He worked with Paul Gardner, a commercial winery owner, to build a membrane housing and prepare for the 2013 winemaking season. Using his invention on white and rosé wines would be straightforward, but red wine fermentations posed unique challenges, due to the need for cap management while still keeping the headspace gas tight.  Solutions were developed, and more was learned. 

 

 

2014-2015

In 2014, Jones sourced a promising membrane, flew to Europe and personally brought back four sheets. These membranes were used during many trial experiments to test the theory that concentrating aroma in the headspace could reliably translate into retention of aroma in the finished wine. Without exception, the experiments were successful — it was now time to test larger wine volumes.

In 2015, a configuration that allowed for a large membrane surface area in a small footprint was developed, allowing for the handling of larger CO2 volumes from larger fermentation volumes.  In that year, the first experiment on a small, commercial-size fermentation was conducted, using side-by-side 700 litre volumes of Pinot Gris.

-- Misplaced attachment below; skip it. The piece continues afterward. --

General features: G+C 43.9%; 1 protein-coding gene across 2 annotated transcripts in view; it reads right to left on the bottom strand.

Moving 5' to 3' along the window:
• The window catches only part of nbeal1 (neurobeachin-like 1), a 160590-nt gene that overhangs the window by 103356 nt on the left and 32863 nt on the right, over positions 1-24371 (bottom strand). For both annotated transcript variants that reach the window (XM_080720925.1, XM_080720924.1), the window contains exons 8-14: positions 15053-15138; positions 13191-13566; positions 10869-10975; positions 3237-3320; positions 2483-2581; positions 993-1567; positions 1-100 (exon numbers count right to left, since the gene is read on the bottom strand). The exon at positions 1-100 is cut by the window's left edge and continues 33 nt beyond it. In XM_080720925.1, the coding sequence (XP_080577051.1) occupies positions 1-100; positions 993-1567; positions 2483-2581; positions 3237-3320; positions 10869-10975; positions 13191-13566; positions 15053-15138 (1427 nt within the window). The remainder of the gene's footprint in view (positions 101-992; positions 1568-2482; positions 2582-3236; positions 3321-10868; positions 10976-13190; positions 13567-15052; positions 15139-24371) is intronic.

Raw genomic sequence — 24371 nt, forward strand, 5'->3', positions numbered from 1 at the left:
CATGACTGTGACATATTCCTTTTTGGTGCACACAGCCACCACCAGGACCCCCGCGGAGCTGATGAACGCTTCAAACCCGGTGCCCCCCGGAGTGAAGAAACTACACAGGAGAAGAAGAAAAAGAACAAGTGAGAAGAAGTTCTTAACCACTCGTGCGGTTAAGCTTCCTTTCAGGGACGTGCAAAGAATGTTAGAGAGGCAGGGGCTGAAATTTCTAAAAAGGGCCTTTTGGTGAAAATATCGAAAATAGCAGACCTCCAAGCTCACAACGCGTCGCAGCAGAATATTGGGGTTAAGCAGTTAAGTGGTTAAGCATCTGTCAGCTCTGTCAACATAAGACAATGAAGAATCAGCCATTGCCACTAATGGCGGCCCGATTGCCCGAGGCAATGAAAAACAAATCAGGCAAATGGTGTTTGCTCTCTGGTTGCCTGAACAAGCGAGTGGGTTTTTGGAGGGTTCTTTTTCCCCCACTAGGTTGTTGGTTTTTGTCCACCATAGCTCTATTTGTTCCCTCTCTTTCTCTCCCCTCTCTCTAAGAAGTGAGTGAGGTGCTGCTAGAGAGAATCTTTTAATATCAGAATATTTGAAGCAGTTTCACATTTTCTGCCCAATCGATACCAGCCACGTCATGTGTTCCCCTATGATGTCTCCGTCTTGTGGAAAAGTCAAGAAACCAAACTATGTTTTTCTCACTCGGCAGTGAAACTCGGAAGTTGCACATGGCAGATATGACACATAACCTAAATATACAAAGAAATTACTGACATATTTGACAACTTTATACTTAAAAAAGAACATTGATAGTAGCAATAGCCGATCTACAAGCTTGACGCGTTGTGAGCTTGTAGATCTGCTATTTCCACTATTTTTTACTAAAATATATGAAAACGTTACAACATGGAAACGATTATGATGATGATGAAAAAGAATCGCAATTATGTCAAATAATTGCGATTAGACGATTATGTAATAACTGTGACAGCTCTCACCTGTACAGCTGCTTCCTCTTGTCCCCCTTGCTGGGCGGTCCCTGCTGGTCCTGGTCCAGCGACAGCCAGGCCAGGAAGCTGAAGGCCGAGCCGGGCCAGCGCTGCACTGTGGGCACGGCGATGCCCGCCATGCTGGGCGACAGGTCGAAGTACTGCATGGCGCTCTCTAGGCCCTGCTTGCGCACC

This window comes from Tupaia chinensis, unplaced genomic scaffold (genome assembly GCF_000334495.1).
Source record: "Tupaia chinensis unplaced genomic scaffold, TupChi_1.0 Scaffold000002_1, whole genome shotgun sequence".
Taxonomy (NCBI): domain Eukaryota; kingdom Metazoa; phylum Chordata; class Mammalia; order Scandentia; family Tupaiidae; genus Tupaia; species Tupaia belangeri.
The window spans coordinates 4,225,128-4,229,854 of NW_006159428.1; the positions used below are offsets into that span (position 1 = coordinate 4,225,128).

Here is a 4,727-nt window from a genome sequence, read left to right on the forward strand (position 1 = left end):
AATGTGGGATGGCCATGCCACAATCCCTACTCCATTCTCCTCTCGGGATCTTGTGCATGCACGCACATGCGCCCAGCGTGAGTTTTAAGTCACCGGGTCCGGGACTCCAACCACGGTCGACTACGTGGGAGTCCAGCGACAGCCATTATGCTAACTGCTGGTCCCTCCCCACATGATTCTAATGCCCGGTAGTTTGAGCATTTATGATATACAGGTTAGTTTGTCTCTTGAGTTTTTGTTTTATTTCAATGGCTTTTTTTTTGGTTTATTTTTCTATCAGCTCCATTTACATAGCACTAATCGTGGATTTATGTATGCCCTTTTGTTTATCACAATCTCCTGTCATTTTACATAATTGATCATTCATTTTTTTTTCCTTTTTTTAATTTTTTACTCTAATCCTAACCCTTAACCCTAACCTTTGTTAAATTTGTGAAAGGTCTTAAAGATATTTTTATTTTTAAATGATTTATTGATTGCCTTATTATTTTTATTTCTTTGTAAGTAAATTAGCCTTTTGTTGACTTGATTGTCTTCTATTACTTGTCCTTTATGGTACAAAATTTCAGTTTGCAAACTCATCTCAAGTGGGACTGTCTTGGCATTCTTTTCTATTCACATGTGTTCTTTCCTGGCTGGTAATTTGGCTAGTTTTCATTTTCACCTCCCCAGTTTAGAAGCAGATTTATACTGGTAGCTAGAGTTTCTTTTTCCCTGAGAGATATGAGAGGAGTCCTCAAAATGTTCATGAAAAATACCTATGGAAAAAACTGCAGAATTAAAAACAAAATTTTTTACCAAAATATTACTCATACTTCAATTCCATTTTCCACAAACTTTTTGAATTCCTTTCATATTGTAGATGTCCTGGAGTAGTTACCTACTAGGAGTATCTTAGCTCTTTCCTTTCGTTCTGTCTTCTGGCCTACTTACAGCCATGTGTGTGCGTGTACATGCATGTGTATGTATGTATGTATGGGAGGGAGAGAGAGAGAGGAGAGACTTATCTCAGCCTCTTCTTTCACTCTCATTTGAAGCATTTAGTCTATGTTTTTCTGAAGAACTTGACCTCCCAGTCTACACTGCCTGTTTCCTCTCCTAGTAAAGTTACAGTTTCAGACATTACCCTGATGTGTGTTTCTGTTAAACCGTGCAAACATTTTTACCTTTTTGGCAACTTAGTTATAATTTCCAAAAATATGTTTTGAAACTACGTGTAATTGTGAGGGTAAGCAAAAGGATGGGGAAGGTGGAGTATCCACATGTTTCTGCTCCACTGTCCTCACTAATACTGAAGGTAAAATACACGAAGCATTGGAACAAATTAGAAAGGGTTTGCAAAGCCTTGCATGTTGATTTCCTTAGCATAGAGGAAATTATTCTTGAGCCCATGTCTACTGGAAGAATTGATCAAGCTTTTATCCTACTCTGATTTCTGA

The protocol for all AromaLoc trials is to have a large tank of wine or must ready for fermentation. Any adjustments are made to this entire volume, and it is inoculated with the desired yeast.  It is then mixed and racked into two identical tanks which are fermented with the same parameters. One of the tanks is fitted with AromaLoc technology (experimental), while the other is allowed to vent CO2 in the conventional manner (control). 

Results from a Pinot Gris 2015 trial can be seen below.  This tasting, like all others, was carried out by a tasting panel comprised of accredited industry professionals.

The control and experimental  results are presented in two different ways to make visualization easier. The spider graph (Figure 1) compares the experimental wine (red line) to the control wine (blue line), and is expressed as the percent change from control.  On the bar graph (Figure 2), the control is represented by zero on the graph.  When AromaLoc treated wine scored higher than control, the bar is greater than zero. 

It is clear that for all seven attributes tested, the AromaLoc treated wine scored higher, especially for aroma and overall rating.